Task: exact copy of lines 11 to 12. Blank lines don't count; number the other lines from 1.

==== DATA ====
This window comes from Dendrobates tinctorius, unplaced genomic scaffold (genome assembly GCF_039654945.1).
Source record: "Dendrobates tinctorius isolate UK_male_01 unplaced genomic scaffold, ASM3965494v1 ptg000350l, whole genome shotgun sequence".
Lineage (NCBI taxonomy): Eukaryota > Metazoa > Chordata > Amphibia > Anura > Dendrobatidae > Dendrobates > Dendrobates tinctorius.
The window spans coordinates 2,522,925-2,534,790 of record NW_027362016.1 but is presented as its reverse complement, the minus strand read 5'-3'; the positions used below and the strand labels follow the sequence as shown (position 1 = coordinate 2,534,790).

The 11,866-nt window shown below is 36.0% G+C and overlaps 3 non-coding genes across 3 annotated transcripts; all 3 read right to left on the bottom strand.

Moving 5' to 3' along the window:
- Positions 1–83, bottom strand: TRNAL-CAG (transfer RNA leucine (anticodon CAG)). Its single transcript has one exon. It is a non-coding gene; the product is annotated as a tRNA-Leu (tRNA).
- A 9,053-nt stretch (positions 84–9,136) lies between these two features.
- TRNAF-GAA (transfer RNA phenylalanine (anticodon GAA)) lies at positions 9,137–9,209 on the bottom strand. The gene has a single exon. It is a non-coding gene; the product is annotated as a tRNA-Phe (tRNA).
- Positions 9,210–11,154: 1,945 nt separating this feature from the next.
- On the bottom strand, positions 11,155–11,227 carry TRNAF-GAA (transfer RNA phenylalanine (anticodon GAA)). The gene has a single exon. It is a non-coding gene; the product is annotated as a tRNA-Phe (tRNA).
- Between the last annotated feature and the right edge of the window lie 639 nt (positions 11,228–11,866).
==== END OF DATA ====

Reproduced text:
- On the bottom strand, positions 11,155–11,227 carry TRNAF-GAA (transfer RNA phenylalanine (anticodon GAA)). The gene has a single exon. It is a non-coding gene; the product is annotated as a tRNA-Phe (tRNA).
- Between the last annotated feature and the right edge of the window lie 639 nt (positions 11,228–11,866).